Carlos Zambrano is not the Cubs' biggest problem

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Sticking with the Cubs, the Tribune’s Phil Rogers has a suggestion:

Get Carlos Zambrano out of here, even if the Cubs have to give him
away. He’s not the guy you want as the ace of a curse-busting team, and
at this point, it’s wishful thinking that he’ll ever mature into that
guy.

Proving that I did not attend Kellogg, Wharton or even the Acme
School of Business, I offer this proposition for Jim Hendry: First
thing Monday morning, put Zambrano on waivers. If anyone claims him and
the $62.75 million left on his contract, which runs through 2012,
immediately trade him for whatever is being offered, from a bag of
balls to a 32-year-old minor-leaguer.

I didn’t say a good suggestion.

Setting aside the fact that there are no revocable waivers right now,
which means that if someone claims Zambrano he’s gone, this is a loopy
idea borne more of a columnist with writer’s block than anything
approaching good baseball sense. Zambrano is no man’s idea of a calming
influence, but he’s pitching more or less the same way he always does.
A little better by some measures, actually, and he is certainly not the
reason why the Cubs are in the trouble they are right now.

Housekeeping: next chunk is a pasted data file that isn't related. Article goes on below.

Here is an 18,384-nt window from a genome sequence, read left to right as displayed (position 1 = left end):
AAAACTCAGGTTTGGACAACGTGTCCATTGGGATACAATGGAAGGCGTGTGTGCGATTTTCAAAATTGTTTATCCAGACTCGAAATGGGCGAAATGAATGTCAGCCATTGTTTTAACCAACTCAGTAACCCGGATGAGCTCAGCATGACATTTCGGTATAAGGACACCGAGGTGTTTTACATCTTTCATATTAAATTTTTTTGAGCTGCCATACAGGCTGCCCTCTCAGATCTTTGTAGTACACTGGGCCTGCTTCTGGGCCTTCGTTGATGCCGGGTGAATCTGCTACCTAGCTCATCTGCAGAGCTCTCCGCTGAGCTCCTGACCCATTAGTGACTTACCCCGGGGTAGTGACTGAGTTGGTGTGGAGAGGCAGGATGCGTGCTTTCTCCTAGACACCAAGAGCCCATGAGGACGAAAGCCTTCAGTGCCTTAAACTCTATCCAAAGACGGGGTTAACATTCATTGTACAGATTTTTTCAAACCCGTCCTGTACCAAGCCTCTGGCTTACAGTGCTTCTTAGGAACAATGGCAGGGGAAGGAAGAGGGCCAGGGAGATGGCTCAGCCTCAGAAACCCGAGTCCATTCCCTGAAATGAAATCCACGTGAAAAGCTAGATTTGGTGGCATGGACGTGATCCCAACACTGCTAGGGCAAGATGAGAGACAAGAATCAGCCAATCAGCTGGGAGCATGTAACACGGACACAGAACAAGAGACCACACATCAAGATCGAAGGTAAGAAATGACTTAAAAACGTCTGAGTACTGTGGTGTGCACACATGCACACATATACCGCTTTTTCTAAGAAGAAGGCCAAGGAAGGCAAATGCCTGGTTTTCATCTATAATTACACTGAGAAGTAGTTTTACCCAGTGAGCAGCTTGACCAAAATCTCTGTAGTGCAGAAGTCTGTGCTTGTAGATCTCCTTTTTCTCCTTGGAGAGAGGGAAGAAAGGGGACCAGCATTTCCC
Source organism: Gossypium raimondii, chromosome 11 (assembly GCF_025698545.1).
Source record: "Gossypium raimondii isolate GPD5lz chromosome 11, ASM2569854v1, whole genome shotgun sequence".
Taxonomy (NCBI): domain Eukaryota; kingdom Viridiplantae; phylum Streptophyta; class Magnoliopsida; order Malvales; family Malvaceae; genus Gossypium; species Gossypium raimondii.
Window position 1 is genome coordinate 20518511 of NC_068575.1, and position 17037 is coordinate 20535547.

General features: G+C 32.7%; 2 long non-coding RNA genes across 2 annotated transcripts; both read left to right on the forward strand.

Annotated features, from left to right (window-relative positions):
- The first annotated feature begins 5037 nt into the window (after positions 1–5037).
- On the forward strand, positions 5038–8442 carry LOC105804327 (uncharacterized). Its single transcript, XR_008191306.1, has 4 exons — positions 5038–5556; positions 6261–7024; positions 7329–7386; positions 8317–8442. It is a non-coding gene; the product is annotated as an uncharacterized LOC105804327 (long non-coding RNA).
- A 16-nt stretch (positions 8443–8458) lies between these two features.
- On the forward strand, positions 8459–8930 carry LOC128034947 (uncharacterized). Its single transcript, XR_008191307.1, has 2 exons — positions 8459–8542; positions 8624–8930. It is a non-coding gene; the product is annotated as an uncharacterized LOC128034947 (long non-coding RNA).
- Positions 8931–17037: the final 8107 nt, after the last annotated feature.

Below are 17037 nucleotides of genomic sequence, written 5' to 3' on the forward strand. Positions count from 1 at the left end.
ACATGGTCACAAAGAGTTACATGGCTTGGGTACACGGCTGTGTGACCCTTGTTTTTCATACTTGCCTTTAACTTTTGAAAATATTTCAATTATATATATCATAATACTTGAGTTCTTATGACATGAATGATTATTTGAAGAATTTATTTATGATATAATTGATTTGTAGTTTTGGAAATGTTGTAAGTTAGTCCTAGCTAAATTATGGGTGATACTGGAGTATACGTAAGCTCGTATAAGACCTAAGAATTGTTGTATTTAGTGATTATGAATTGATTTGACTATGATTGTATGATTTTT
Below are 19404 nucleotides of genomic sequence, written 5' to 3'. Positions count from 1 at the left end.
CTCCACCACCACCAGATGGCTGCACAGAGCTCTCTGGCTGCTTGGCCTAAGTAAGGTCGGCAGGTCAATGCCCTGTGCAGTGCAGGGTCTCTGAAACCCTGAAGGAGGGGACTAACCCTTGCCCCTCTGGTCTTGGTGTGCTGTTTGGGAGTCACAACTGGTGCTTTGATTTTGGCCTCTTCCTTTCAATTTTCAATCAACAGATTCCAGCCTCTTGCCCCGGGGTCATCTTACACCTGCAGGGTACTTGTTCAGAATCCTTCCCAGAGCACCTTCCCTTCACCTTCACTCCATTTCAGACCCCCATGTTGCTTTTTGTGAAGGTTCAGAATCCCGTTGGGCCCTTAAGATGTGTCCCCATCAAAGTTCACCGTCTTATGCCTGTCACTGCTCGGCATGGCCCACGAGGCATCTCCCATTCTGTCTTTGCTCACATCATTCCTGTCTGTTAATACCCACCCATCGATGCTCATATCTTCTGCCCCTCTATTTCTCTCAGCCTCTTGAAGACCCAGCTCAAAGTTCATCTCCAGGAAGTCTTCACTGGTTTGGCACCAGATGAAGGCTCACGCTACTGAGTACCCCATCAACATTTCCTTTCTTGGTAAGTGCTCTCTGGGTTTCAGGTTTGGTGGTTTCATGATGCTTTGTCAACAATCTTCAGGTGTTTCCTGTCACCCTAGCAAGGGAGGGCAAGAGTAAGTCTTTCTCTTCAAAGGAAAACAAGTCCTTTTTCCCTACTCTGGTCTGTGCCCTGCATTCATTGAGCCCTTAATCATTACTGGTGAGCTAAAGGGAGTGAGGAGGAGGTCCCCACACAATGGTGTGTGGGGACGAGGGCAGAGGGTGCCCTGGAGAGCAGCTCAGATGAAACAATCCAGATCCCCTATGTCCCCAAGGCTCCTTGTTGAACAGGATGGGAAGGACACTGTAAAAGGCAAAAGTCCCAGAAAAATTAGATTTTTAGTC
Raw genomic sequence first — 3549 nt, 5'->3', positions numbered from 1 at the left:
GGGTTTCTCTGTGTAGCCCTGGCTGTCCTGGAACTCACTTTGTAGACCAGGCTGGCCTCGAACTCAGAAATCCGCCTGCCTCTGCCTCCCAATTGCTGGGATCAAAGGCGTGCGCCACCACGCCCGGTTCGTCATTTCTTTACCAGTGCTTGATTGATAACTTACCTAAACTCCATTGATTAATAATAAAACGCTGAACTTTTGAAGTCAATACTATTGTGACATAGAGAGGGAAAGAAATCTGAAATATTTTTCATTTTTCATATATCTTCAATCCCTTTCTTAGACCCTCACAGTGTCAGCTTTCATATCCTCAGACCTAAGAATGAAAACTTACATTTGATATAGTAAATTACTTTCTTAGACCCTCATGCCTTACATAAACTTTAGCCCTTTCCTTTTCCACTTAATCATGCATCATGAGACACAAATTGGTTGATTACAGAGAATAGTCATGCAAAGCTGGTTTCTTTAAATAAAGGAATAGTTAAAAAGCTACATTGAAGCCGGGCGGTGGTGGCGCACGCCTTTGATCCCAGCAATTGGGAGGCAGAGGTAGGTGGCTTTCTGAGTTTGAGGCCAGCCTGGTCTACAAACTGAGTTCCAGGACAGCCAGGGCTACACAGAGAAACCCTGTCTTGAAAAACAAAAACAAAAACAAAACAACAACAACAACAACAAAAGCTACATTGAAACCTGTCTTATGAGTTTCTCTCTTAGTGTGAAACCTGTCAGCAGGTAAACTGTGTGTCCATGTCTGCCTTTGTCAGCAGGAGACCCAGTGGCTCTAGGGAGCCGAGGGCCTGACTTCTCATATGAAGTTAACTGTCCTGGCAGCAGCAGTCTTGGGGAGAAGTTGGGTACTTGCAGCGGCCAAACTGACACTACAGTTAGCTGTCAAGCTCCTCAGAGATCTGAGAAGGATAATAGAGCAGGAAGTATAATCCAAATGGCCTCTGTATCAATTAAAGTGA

It’s one thing to complain that he gets too much money for what he
produces — and he probably is a bit overpaid, actually — but
suggesting you get rid of the guy? Please.

Sean Manaea pitches first no-hitter of 2018

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Athletics southpaw Sean Manaea delivered his first career no-hitter against the Red Sox in a decisive 3-0 victory on Saturday night. Any thought of a perfect game was banished in the first at-bat, when Mookie Betts drew a leadoff six-pitch walk to open the first inning. From there, Manaea was nearly flawless, holding the Sox to four total baserunners and striking out 10 of 30 batters faced — a career record.

Manaea was gifted a three-run lead thanks to RBI doubles from Jed Lowrie and Stephen Piscotty and Marcus Semien‘s solo shot off of Chris Sale in the fifth inning. While the Red Sox managed to draw two walks off of Manaea, they didn’t come anywhere close to plating a run. Andrew Benintendi tried to break up the no-no in the sixth inning with an infield hit down the first base line, but strayed out of bounds and later saw his hit reversed on a call of batter interference.

Entering the ninth inning, the 26-year-old lefty was sitting at just 95 pitches through eight frames of no-hit ball. He quickly deposed Blake Swihart and Mookie Betts with a groundout and fly out, then walked Benintendi on seven pitches. Any threat the Red Sox might have posed was soon eliminated, however, as Hanley Ramirez ground into a force out to complete the no-hitter.

Manaea is the first A’s pitcher to toss a no-no since Dallas Braden’s perfect game against the Rays eight years ago. The last time the Red Sox were on the losing end of a no-hitter was also against an AL West rival, when the Mariners’ Chris Bosio clinched a 2-0 no-no on April 22, 1993. Manaea’s feat is even more outstanding given how dominant the Red Sox have looked this season: prior to Saturday’s defeat, they boasted a 17-2 record and had yet to be shut out during the regular season.